From plate to brain: Why parents need to be mindful of what their children eat


Teaching kids about food begins as early as a baby is able to eat. — Photos: 123rf

ARE nutrition and mental well-being connected? Yes, they are. Inextricably.

Mental well-being involves having adequate cognitive ability to pay attention, process information, retain information in memory, think, make decision, problem solve, plan, organise, strategise and coordinate, as a way to cope with daily challenges. If you have cognitive difficulties, chances are you would also have emotional and behavioural problems.

You need a healthy brain to function well, cognitively. A healthy developing brain needs good nutrition throughout childhood. Without sufficient and balanced nutrition for brain growth, children would suffer from stunting of their cognitive development.This would automatically affect their capacity to solve problems and regulate emotions, therefore becoming more at risk of psychological issues.

But how does nutritional status affect mental well-being? There are areas in our brain that are responsible for emotion regulation. If the highways in and out of these areas are not well-built due to the lack of nutrients, kids would be pretty emotionally erratic.Think about it, even as adults, we tend to get “hangry”; easily irritable when we are on empty stomach. The lack of nutrients and food can easily affect our emotional well-being.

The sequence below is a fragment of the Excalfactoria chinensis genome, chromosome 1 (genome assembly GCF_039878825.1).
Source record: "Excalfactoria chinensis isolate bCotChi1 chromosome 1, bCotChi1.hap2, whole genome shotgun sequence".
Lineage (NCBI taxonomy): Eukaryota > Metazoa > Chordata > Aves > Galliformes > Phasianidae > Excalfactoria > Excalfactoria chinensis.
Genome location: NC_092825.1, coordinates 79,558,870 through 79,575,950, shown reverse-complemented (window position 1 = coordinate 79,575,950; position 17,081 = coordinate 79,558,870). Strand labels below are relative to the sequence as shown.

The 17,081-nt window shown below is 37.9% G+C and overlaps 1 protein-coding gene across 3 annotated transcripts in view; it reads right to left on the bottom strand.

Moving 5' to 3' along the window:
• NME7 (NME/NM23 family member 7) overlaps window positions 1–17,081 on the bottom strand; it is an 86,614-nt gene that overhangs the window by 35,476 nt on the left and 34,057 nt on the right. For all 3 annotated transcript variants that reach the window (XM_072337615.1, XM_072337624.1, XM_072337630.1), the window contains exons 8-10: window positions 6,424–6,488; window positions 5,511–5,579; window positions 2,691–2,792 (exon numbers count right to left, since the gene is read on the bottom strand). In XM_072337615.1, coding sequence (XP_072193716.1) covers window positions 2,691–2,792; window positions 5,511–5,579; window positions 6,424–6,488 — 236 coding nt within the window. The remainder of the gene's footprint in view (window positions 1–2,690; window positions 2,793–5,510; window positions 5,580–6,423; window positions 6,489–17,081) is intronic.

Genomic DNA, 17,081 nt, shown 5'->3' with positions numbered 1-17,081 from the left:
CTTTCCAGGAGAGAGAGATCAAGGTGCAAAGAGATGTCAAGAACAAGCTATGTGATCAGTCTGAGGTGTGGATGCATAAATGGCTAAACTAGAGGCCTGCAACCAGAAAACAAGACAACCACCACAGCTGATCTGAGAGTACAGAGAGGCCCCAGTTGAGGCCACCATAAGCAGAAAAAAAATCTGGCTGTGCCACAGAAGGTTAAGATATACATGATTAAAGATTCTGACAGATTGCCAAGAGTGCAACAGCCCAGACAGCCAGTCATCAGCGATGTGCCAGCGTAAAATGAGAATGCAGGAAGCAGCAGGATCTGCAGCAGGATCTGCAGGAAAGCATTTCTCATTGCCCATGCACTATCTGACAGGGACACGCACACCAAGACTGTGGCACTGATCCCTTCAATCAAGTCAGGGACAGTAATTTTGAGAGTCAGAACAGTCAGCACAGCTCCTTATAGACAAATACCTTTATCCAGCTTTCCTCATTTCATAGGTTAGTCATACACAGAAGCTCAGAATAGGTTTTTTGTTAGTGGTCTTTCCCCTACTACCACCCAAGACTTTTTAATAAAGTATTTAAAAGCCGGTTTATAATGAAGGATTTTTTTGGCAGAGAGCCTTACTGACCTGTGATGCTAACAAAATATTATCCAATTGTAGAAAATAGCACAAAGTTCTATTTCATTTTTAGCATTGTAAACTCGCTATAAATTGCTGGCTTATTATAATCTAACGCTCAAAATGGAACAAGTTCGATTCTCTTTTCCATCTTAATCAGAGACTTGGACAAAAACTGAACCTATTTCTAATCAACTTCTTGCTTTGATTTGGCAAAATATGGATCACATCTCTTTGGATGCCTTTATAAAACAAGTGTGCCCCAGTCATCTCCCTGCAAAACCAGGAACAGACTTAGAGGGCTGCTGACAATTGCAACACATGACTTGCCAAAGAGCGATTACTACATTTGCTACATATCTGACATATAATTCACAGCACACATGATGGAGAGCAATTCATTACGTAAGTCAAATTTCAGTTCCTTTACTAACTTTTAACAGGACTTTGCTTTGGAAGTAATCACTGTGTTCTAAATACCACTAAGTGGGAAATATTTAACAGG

Developing children need micronutrients that facilitate growth and maintenance of healthy body and brain. Micronutrients are the building blocks of our brain connections that I describe as mental highways.They help information move from one part of the brain to another part efficiently and effectively. Lack of nutrition would mean having potholes or even broken links that would create mental traffic congestion, resulting in poor functioning.

Mental stunting

There is such a thing as mental stunting. Infants who are not given enough nutrients as they are growing up tend to do less well in school, compared to children who have had a healthier history of nutrition.The brain needs to be healthy enough to focus, process and retain information for future use, as well as to learn all sorts of skills that contribute to becoming an independent human being.

In Malaysia, physical stunting is becoming a significant issue. I am part of a research group that has been monitoring stunting over the last ten years and we find that many of our children are not getting enough nutrients for their physical growth, especially Vitamin D, calcium and protein. This also affects their mental development that is usually observed in school results.Stunting is very much associated with late school entry, low grades, social isolation, poor social-emotional development, behavioural problems and fewer years of schooling.

Other than academic performance, poor cognitive functioning tends to result in psychological problems that usually extends to having social problems.Firstly, if you have difficulties with school work, you are likely to get scolded by teachers, or teased by classmates. Social-emotional development would then involve more negative experiences, leading to behavioural issues.

Poor nutrition is not just about the lack of nutrients. There is also plenty of scientific evidence pointing to overnutrition and its association with problems in cognitive development.Being overweight and obese affect cognitive function in children as imbalance in nutritional status would reduce brain function that are involved in cognitive abilities.